I would have preferred to have someone come up to me and say, “that’s a wonderful book you have there, let me take you by the hand and publish it for you, then I’ll transfer a million dollars into your account”, but really, surprisingly, that just didn’t happen – except in my dreams. So, I looked at self-publishing companies, and after some research and a couple of e-mails I settled on Intertype, or more specifically on Ian Bosler, who during one conversation advised me that even J. K. Rowling had hawked her first book around to hundreds of publishers and after so many rejections she self-published, so that made me feel better about doing it.

It seems self-indulgent and narcissistic at first, but if you have to go through the hoops just to get noticed, let alone published, then why not back yourself if you think what you have to say has merit.


As you may know, I attempted to write a screen play first, but it seemed surreal and disjointed, so reluctantly I turned it into a book, hoping that some well-meaning person associated with the TV/Film industry would read it and think. “This would make a great TV series”.

I think it compares with something like The Darling Buds of May, where Pop Larkin played by David Jason, a loveable rogue in the form of wheeler dealer, plays with the heads of the tax collector, and government departments alike, in an effort to thwart their every move to bring him into line. His family back him up. Underlying everything, are the amazing deals Pop Larkin gets involved in. Some work and some fail miserably, but its intriguing watching to find out how they will end up.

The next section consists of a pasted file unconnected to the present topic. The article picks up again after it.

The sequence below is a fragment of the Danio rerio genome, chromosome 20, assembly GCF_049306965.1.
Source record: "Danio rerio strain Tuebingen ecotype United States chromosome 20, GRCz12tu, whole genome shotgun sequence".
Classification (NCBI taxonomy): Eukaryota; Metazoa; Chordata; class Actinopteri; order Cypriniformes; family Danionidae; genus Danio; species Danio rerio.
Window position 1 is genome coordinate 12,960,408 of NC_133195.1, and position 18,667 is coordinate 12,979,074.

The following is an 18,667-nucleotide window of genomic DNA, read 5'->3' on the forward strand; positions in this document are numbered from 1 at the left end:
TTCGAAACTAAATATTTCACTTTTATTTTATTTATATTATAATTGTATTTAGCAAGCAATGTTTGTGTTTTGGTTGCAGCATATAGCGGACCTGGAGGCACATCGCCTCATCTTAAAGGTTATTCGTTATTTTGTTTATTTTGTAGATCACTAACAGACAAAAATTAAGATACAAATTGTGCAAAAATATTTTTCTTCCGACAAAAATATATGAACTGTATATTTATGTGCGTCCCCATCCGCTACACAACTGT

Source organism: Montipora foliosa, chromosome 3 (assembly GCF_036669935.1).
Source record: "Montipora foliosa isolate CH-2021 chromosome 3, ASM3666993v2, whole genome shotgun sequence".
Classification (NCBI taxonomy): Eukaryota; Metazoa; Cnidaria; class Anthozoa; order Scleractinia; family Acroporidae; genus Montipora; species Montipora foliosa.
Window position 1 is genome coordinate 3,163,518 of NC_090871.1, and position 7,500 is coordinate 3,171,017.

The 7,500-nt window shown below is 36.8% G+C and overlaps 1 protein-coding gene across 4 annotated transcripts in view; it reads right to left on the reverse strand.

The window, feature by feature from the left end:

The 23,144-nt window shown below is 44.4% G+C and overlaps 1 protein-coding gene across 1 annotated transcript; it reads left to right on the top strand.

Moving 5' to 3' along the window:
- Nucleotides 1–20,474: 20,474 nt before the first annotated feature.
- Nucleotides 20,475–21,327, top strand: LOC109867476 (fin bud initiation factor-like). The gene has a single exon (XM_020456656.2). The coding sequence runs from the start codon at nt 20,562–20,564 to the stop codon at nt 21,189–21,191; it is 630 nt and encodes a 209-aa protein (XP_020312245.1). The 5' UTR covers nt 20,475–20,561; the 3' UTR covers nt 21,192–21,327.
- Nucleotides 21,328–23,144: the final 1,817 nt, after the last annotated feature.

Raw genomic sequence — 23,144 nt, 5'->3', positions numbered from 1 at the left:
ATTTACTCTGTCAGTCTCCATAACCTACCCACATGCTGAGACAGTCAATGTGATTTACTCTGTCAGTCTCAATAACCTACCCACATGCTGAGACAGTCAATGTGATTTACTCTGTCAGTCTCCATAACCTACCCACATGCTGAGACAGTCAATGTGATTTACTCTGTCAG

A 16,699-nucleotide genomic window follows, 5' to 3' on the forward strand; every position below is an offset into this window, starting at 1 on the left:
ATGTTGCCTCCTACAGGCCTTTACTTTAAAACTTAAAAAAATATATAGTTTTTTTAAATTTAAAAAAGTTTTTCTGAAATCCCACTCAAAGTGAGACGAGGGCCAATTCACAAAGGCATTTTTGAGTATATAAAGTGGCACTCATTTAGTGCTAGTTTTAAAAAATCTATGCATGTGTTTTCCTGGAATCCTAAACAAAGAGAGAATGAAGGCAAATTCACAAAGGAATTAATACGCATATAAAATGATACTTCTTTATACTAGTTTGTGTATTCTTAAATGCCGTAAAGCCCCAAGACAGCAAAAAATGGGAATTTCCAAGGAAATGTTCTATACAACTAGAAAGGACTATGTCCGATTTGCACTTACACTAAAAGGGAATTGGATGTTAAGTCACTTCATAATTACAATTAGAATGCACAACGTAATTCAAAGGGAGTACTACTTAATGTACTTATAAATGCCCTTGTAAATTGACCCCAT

In The Thrift Shop, Barry Baines could be played by Martin Clunes or Robson Green. They both have age, experience and wisdom to call on when playing the lead. They would add a charm, wit and character of their own, in order to bring Barry to life.

Scriptwriters could have a ball with the various characters that pop up in the book. Each is readily identified and can be expanded upon in many different ways.

Business ideas are endless and could be woven into many scenarios, as can locations to film in.


In The Thrift Shop there is reference to a song, with a message to us all, called, “IF YOU DON’T CARE, WHO WILL”? I have been asked if it is real and if so, where can it be bought. The good news is that it is being worked on as we speak. I will make an announcement when it is ready to be released.


Like the music question, I have been asked if the T Shirts are available. Same answer! I’m working on a few including: THE THRIFT SHOP (where retro is cool). IF YOU DON’T CARE, WHO WILL?
The ANGEL logo, and if you have any suggestions, please send them in. If it gets selected, I’ll send you back a free shirt in return for the rights to use your design. You get bragging rights only!